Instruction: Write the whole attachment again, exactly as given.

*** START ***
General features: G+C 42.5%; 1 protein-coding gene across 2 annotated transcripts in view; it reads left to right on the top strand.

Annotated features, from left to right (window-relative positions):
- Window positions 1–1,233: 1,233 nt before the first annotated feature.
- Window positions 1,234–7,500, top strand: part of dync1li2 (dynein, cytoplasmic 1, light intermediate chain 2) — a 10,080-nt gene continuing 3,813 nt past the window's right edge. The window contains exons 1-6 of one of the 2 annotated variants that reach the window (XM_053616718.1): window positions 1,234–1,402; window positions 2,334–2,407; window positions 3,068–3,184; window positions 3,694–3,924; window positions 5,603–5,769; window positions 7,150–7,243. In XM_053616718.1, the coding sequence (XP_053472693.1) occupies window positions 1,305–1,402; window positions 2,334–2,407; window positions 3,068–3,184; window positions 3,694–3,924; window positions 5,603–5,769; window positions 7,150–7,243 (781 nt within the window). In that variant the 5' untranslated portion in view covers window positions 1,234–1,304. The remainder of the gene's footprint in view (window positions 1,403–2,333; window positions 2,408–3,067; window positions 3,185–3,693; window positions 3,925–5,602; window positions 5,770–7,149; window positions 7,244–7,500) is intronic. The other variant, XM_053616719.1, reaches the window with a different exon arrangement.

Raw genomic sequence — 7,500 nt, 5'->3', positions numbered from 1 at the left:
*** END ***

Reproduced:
General features: G+C 42.5%; 1 protein-coding gene across 2 annotated transcripts in view; it reads left to right on the top strand.

Annotated features, from left to right (window-relative positions):
- Window positions 1–1,233: 1,233 nt before the first annotated feature.
- Window positions 1,234–7,500, top strand: part of dync1li2 (dynein, cytoplasmic 1, light intermediate chain 2) — a 10,080-nt gene continuing 3,813 nt past the window's right edge. The window contains exons 1-6 of one of the 2 annotated variants that reach the window (XM_053616718.1): window positions 1,234–1,402; window positions 2,334–2,407; window positions 3,068–3,184; window positions 3,694–3,924; window positions 5,603–5,769; window positions 7,150–7,243. In XM_053616718.1, the coding sequence (XP_053472693.1) occupies window positions 1,305–1,402; window positions 2,334–2,407; window positions 3,068–3,184; window positions 3,694–3,924; window positions 5,603–5,769; window positions 7,150–7,243 (781 nt within the window). In that variant the 5' untranslated portion in view covers window positions 1,234–1,304. The remainder of the gene's footprint in view (window positions 1,403–2,333; window positions 2,408–3,067; window positions 3,185–3,693; window positions 3,925–5,602; window positions 5,770–7,149; window positions 7,244–7,500) is intronic. The other variant, XM_053616719.1, reaches the window with a different exon arrangement.

Raw genomic sequence — 7,500 nt, 5'->3', positions numbered from 1 at the left: